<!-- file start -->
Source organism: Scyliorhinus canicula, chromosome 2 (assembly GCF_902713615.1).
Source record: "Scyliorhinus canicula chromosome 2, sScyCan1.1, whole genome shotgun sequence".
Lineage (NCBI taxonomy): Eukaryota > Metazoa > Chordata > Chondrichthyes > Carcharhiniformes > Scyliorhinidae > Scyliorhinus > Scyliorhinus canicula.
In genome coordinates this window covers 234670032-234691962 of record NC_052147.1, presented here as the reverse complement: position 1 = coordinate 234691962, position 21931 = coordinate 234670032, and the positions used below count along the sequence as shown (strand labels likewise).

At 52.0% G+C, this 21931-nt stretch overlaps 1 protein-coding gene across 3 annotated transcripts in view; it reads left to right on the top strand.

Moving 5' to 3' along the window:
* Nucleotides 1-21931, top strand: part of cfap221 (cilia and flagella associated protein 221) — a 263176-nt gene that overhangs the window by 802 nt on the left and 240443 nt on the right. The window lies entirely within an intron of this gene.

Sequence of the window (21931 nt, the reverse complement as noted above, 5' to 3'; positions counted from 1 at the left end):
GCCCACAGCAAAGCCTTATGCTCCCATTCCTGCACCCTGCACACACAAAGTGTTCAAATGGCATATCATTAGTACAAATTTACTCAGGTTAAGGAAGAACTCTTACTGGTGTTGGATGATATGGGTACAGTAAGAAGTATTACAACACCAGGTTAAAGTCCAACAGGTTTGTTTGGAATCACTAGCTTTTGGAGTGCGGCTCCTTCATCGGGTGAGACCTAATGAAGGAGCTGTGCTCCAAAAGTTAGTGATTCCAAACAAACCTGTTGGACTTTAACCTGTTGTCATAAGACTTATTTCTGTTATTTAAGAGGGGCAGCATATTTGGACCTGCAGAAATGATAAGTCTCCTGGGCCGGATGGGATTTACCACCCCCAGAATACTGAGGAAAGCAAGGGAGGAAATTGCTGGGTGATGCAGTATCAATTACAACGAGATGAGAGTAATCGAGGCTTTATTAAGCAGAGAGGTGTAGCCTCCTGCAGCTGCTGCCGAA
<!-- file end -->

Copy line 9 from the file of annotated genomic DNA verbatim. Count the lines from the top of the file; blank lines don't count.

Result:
GCCCACAGCAAAGCCTTATGCTCCCATTCCTGCACCCTGCACACACAAAGTGTTCAAATGGCATATCATTAGTACAAATTTACTCAGGTTAAGGAAGAACTCTTACTGGTGTTGGATGATATGGGTACAGTAAGAAGTATTACAACACCAGGTTAAAGTCCAACAGGTTTGTTTGGAATCACTAGCTTTTGGAGTGCGGCTCCTTCATCGGGTGAGACCTAATGAAGGAGCTGTGCTCCAAAAGTTAGTGATTCCAAACAAACCTGTTGGACTTTAACCTGTTGTCATAAGACTTATTTCTGTTATTTAAGAGGGGCAGCATATTTGGACCTGCAGAAATGATAAGTCTCCTGGGCCGGATGGGATTTACCACCCCCAGAATACTGAGGAAAGCAAGGGAGGAAATTGCTGGGTGATGCAGTATCAATTACAACGAGATGAGAGTAATCGAGGCTTTATTAAGCAGAGAGGTGTAGCCTCCTGCAGCTGCTGCCGAA